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What Is a Loading Coil?

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  • Written By: Andrew Kirmayer
  • Edited By: Shereen Skola
  • Last Modified Date: 13 September 2016
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    Conjecture Corporation
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A loading coil is a device placed along a circuit in a telephone line that compensates for the losses in signal over long distances. Two wires are coiled into the shape of a flat doughnut, often referred to as a torrid form. The structure induces an electrical current via magnetic fields to compensate for lost signal power. About an inch-and-a-half wide, the loading coil is located along the circuit instead of serving as a coupling to it. Loading coils are designed to moderate the loss in signals, or attenuation, or minimize it at high voice frequencies in telephone lines.

Loading coils are typically placed every 6,000 feet (about 1.8 kilometers) along a telephone line. They lower the electrical losses at high frequencies, up to frequency strengths that a circuit’s filter or amplifier would start to reduce the level. Signals lose strength significantly when this cutoff frequency is reached, so loading coils are not used in twisted cable pairs where the frequencies are inadequately high.

The coils are sometimes based on the concept of pupin coils, named after inventor Michael Pupin who patented a design for a loading coil in the late 1800s. Capacitors, which store energy when an electric field is present, were used in this design. In the early 21st century, capacitance is still defined by cable conductor length and the space between conductors.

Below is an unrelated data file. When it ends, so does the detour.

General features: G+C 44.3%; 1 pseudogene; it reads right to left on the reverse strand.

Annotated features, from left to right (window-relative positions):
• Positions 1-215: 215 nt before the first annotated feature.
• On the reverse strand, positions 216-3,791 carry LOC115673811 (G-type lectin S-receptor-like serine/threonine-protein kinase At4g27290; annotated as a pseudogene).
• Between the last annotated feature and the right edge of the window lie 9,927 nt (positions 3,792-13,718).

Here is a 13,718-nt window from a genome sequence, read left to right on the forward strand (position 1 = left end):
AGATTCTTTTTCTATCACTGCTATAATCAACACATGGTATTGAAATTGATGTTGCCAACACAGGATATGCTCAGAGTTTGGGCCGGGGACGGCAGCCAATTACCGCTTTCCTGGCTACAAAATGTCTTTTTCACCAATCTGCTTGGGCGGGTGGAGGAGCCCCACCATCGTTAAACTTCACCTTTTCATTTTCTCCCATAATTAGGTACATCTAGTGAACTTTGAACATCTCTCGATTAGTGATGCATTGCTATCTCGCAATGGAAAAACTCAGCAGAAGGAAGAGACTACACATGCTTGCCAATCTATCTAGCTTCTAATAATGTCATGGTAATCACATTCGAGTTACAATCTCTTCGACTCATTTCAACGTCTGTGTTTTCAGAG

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The length of the cable has an effect on how much energy is lost along the way. Inductance, the storage of energy in a magnetic field, helps to equalize losses along a voice cable, which is the function of a loading coil. Even if the loss in intensity is not typically noticeable on a voice signal, it can be increased to the point that it does over a long distance. Loading coils are even used on digital subscriber lines (DSL) of modern telephone systems. In the past, inductor coils were placed inside load pots, steel structures on telephone lines that were up to three feet in height.

Frequencies can be further modified using an unloaded phantom configuration. If the loading coil reduces the frequency power too much, then this design can change the effect to accommodate broadcasting applications. The inductance can be adjusted to a specified level as well. Another consideration is the type of loading coil used, because of different requirements for telephone lines and the varying distances that signals need to travel over a complex line.

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